- NWS: Thunderstorms expected Sunday night
- McKellen’s Mr. Holmes a satisfactory conclusion
- Rockford visitor spending jumps
- The misguided Cecil the lion debate
- State, union extend contract again
- Willow Creek left in the dust by development
- CUB helps residents find best deal
- What the Scott Walker fundraising controversy means for 2016
- Corn prices fade as supplies stay in surplus
- Cubs make history in an unfortunate way
Tube Talk: Holly jolly Christmas returns to TV this year
By Paula Hendrickson
Judging from the promos alone, NBC’s Thursday night comedies want to put the merry back into Christmas. It’s about time.
Over the past 10 years or so, an over-abundance of political correctness has seemed to all but erase “Merry Christmas” from common usage anywhere outside of church-related functions. The pendulum seems to be swinging back to where it’s acceptable to once again wish people a Merry Christmas.
Just a year or two ago, you’d see plenty of commercials showing obvious Christmas trees, Christmas lights and Christmas morning gift-giving—nary a menorah—while mentioning “holiday” celebrations. If you’re showing Christmas images, why be afraid to say Christmas? Some advertisers seem to have realized their own hypocrisy; this year, several ads unapologetically mention Christmas. (Of course, the real reason is probably that advertisers did the math and realized Christmas is a powerful marketing tool.)
While it is insensitive to assume everyone celebrates Christmas, I’d rather have someone wish me a Happy Chanukah than hear retailers and public officials offer a generic, “Have a happy holiday” simply because they’re afraid of offending someone. If they’re going to go vague and generic, why not opt for the more festive “Happy Holidays!” or “Season’s Greetings” than “Have a happy holiday?” The latter could apply to Halloween, the Fourth of July or President’s Day.
We can’t always know what holidays people might or might not celebrate, but it should never be considered offensive to wish someone happiness or joy. One of my friends was raised Buddhist but always has more Christmas spirit than another friend who was raised Methodist. One of the most memorable “holiday” cards I’ve ever received was from one of my cousins. She was raised Lutheran and her husband is Jewish. Their card was a menorah strung with cheery Christmas lights. Inside it read: Merry Whatever!
That’s why I loved hearing Alan Alda—returning as Jack’s biological father on 30 Rock—utter a similar sentiment in the ad for this week’s Christmas episode, “Christmas Attack Zone.” I didn’t memorize the line, but it was something like, “…and a joyous whatever it is you happen to celebrate.” In one line, he conveyed the joy of the season and the absurdity of political correctness run amok.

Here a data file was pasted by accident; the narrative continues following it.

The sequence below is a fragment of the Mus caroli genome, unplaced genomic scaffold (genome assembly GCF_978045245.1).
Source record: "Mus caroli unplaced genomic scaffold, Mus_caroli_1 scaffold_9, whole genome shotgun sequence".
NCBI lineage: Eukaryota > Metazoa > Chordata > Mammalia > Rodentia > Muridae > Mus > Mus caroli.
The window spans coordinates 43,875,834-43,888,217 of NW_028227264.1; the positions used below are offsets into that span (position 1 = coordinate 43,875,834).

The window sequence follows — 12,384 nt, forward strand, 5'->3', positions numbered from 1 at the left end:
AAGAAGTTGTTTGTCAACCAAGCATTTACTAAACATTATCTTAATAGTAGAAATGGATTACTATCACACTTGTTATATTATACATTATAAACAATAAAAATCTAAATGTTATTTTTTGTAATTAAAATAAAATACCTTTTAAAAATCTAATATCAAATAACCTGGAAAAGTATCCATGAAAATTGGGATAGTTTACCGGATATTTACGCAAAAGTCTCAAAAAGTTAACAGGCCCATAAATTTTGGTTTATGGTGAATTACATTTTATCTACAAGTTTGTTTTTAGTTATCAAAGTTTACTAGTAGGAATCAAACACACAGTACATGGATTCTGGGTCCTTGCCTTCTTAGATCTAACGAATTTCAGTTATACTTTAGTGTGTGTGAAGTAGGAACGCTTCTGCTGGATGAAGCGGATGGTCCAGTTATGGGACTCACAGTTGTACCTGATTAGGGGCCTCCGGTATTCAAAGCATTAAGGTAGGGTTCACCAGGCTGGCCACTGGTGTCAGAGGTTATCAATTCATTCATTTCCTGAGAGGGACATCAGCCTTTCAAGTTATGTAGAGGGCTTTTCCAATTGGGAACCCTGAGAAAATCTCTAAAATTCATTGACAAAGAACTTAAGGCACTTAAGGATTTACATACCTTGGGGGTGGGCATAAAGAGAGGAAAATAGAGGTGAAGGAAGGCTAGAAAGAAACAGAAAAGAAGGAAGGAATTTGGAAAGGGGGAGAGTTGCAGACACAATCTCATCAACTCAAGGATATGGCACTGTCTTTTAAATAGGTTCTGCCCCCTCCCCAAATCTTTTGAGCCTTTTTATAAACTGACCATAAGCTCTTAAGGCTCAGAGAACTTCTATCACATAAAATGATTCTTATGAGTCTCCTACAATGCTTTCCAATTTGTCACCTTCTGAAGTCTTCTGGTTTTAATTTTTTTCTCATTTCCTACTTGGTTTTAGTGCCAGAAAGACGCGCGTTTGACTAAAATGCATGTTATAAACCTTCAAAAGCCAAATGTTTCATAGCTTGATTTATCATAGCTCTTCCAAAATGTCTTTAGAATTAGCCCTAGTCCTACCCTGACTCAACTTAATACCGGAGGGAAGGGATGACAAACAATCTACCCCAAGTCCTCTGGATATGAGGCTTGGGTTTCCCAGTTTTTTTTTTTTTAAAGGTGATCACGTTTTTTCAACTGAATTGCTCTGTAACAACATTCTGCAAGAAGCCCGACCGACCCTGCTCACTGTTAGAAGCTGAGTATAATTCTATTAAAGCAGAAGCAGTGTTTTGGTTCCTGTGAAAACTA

NBC’s Thursday night festivities kick off at 7 p.m. with “Abed’s Uncontrollable Christmas,” a special episode of the grossly under-appreciated Community that has the socially awkward, pop-culture obsessed Abed (Danny Pudi), a Muslim, dreaming about his study group existing in a stop-motion animated Christmas show. Community has never been shy about tackling religious and cultural differences. Last year’s Christmas episode, “Comparative Religion,” set the bar pretty high when Shirley (Yvette Nicole Brown) learned she was the only Christian in the study group. The mind reels at what Abed’s stop-motion Christmas dream will have in store for viewers.
30 Rock follows Community, then The Office’s hour-long Christmas episode (“Classy Christmas”) airs at 8 p.m. Michael’s soul mate, the aptly-named Holly (Amy Ryan), returns to Scranton for Christmas. Wanting to impress her, will Michael (Steve Carell) insist on being Santa at this year’s office party? Let’s hope he’s learned from his past mistakes…but it is Michael.
If game shows are more your style, NBC’s Minute to Win It and—proving NBC isn’t the only broadcast network with Christmas spirit—ABC’s Wipeout both have special holiday-themed episodes running this month.
Paula Hendrickson is a regular contributor to Emmy magazine and Variety, and has been published in numerous national publications, including American Bungalow, Television Week and TVGuide. Send in your suggestions to firstname.lastname@example.org.
From the Dec. 8-14, 2010 issue